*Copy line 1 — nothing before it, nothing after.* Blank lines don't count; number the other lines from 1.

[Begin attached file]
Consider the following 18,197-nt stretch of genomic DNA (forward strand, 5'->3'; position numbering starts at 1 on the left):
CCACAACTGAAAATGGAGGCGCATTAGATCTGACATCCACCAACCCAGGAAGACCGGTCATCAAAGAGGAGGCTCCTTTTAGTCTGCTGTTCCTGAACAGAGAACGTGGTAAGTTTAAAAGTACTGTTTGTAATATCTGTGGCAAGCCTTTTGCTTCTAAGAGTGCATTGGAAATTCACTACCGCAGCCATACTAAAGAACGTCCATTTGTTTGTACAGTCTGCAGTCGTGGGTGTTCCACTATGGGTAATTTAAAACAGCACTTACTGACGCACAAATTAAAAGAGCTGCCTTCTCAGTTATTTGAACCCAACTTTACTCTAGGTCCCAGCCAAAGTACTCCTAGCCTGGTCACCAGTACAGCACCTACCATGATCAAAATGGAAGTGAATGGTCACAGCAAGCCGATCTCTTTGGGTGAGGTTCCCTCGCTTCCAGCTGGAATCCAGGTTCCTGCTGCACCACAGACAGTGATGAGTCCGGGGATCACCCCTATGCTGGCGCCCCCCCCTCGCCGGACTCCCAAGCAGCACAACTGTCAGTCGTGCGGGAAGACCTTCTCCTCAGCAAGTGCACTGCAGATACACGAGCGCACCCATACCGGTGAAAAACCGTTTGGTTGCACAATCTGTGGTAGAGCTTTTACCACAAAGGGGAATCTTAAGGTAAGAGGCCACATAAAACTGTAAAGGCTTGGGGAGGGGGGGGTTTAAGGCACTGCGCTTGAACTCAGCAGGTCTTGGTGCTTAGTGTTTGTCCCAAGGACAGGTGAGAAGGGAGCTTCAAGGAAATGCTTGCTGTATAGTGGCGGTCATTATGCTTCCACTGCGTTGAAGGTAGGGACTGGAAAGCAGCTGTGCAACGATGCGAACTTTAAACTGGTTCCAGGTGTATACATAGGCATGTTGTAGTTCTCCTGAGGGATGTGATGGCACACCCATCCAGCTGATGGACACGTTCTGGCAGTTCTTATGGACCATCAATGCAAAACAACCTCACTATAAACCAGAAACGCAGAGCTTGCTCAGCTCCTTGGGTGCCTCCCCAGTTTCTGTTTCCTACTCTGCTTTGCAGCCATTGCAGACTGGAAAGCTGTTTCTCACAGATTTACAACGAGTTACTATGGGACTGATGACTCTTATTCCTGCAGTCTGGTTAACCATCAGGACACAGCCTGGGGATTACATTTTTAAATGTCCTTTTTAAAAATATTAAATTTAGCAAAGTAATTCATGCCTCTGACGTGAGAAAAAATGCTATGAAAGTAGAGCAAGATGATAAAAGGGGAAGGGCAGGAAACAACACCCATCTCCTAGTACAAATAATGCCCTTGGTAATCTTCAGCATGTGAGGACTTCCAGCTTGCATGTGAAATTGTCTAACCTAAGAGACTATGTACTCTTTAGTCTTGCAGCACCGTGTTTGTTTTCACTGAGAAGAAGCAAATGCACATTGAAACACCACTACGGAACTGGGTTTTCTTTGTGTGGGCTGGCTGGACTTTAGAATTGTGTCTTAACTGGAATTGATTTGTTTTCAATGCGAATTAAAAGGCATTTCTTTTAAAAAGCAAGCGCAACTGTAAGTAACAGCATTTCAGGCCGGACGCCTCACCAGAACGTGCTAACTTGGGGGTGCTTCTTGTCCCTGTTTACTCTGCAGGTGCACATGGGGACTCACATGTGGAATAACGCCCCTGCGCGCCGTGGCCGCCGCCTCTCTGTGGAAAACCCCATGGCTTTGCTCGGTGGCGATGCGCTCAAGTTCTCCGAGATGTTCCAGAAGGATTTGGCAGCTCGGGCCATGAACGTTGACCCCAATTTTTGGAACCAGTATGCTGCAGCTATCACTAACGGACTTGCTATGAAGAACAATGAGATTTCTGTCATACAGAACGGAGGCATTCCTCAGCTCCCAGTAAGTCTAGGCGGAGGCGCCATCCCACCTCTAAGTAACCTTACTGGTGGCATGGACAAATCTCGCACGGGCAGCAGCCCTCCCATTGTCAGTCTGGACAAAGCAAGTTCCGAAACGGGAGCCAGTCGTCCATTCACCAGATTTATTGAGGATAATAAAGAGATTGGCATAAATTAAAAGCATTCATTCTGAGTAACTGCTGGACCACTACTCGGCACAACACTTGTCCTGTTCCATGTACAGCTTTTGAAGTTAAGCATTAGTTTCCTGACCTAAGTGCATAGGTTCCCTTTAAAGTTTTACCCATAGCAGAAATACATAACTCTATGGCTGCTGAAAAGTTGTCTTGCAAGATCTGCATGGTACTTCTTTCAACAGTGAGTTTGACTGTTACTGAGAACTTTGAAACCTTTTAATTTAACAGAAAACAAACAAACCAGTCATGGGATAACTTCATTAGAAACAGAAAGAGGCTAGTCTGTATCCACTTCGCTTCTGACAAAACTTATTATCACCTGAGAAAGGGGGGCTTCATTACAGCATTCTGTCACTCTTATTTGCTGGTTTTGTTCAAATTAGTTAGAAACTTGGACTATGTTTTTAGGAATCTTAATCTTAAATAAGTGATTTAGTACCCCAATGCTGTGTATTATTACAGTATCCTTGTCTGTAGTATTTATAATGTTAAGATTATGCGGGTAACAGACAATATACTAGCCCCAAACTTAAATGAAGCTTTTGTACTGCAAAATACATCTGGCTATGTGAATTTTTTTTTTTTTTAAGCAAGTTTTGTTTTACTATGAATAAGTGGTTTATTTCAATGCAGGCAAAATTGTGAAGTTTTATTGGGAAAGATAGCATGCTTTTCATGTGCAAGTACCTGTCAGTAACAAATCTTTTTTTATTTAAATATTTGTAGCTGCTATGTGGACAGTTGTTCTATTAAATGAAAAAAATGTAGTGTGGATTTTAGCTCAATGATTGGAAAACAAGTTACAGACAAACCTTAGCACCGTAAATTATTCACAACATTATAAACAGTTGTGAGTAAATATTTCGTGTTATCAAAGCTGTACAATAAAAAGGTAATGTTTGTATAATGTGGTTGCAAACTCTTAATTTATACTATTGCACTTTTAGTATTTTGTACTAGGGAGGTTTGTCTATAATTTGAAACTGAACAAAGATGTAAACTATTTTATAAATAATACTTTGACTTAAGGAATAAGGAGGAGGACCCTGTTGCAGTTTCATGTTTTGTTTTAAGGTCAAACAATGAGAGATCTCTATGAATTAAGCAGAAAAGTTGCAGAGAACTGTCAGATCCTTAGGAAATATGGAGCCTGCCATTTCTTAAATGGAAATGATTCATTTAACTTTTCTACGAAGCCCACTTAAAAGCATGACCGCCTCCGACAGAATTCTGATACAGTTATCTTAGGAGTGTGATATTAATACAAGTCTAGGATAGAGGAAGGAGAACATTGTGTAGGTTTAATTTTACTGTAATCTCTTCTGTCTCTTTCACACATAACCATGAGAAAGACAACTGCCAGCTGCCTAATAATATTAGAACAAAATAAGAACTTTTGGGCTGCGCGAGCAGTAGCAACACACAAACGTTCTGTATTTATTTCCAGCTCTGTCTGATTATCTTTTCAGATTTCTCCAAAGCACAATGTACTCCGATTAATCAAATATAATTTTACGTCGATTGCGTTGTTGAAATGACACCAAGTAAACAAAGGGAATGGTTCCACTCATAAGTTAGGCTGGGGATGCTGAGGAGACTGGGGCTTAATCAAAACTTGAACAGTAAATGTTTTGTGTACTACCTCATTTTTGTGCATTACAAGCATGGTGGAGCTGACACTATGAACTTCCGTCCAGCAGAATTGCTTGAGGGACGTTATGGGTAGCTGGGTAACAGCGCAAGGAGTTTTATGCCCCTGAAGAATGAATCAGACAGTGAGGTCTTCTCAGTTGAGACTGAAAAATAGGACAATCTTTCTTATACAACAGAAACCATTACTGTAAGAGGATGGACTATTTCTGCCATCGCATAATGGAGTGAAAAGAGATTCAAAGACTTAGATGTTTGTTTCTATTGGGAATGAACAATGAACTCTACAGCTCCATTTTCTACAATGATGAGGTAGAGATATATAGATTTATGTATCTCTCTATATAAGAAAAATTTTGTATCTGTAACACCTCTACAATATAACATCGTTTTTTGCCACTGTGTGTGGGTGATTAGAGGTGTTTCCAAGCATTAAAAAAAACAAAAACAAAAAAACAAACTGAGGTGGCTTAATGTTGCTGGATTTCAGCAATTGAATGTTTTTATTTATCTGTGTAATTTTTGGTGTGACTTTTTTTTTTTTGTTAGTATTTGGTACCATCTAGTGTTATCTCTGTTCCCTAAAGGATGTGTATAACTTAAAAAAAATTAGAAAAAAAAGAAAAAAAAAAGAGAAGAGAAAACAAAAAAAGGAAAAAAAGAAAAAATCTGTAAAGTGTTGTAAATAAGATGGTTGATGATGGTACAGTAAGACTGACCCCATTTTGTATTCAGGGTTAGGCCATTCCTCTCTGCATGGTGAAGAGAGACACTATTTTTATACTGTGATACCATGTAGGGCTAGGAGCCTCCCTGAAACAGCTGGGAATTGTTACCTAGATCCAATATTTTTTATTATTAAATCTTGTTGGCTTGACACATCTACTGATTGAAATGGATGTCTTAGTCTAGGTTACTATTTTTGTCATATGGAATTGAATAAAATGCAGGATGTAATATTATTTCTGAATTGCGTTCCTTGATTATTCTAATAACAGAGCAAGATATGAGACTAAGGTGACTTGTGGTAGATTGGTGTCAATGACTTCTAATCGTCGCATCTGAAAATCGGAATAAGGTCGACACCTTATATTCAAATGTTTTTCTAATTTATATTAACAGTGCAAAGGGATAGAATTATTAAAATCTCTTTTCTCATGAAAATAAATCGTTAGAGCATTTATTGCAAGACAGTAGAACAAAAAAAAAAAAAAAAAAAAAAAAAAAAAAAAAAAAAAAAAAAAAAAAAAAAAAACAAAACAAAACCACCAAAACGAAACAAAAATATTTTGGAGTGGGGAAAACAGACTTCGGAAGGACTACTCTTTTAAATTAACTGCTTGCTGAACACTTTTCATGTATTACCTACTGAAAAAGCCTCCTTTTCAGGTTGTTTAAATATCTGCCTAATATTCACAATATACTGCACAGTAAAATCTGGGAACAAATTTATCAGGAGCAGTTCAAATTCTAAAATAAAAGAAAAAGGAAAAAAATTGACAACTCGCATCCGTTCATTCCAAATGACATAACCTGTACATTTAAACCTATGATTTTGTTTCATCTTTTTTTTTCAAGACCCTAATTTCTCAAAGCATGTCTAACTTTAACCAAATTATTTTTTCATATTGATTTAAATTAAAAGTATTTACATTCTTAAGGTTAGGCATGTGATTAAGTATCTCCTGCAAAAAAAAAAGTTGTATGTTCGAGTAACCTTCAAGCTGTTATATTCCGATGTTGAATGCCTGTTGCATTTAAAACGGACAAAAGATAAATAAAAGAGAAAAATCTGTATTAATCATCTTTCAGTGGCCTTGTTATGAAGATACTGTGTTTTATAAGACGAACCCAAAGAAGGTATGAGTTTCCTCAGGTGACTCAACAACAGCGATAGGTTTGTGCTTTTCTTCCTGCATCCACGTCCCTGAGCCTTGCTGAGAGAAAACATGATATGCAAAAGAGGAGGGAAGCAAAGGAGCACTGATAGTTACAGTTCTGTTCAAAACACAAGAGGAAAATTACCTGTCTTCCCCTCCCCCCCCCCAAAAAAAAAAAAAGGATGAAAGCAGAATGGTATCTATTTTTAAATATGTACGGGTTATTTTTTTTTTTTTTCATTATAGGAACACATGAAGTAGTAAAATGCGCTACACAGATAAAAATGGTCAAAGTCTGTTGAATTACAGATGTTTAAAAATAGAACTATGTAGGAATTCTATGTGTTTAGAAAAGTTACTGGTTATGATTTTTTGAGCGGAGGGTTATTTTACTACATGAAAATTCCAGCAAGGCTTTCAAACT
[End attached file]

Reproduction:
Consider the following 18,197-nt stretch of genomic DNA (forward strand, 5'->3'; position numbering starts at 1 on the left):